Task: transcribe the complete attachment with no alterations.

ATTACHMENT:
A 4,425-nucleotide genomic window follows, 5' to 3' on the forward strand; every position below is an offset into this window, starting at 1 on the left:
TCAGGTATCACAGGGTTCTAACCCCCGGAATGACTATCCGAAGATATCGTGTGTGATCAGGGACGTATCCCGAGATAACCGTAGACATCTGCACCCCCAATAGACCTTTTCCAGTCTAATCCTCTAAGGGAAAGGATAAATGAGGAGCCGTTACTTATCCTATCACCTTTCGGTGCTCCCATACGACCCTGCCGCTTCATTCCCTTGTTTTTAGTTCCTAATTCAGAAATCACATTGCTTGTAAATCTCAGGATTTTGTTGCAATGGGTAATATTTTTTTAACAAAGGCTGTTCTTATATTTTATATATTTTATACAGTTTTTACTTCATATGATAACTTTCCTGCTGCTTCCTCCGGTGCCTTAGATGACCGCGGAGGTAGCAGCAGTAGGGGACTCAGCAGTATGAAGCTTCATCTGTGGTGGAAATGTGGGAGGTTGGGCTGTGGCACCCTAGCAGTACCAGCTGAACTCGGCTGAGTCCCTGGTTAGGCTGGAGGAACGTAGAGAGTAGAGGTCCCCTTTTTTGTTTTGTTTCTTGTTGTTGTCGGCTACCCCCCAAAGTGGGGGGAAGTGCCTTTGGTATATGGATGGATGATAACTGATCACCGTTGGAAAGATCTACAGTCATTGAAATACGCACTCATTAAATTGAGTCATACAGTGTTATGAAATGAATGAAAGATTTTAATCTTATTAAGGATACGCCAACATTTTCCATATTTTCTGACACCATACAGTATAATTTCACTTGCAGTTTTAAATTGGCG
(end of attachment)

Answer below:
A 4,425-nucleotide genomic window follows, 5' to 3' on the forward strand; every position below is an offset into this window, starting at 1 on the left:
TCAGGTATCACAGGGTTCTAACCCCCGGAATGACTATCCGAAGATATCGTGTGTGATCAGGGACGTATCCCGAGATAACCGTAGACATCTGCACCCCCAATAGACCTTTTCCAGTCTAATCCTCTAAGGGAAAGGATAAATGAGGAGCCGTTACTTATCCTATCACCTTTCGGTGCTCCCATACGACCCTGCCGCTTCATTCCCTTGTTTTTAGTTCCTAATTCAGAAATCACATTGCTTGTAAATCTCAGGATTTTGTTGCAATGGGTAATATTTTTTTAACAAAGGCTGTTCTTATATTTTATATATTTTATACAGTTTTTACTTCATATGATAACTTTCCTGCTGCTTCCTCCGGTGCCTTAGATGACCGCGGAGGTAGCAGCAGTAGGGGACTCAGCAGTATGAAGCTTCATCTGTGGTGGAAATGTGGGAGGTTGGGCTGTGGCACCCTAGCAGTACCAGCTGAACTCGGCTGAGTCCCTGGTTAGGCTGGAGGAACGTAGAGAGTAGAGGTCCCCTTTTTTGTTTTGTTTCTTGTTGTTGTCGGCTACCCCCCAAAGTGGGGGGAAGTGCCTTTGGTATATGGATGGATGATAACTGATCACCGTTGGAAAGATCTACAGTCATTGAAATACGCACTCATTAAATTGAGTCATACAGTGTTATGAAATGAATGAAAGATTTTAATCTTATTAAGGATACGCCAACATTTTCCATATTTTCTGACACCATACAGTATAATTTCACTTGCAGTTTTAAATTGGCG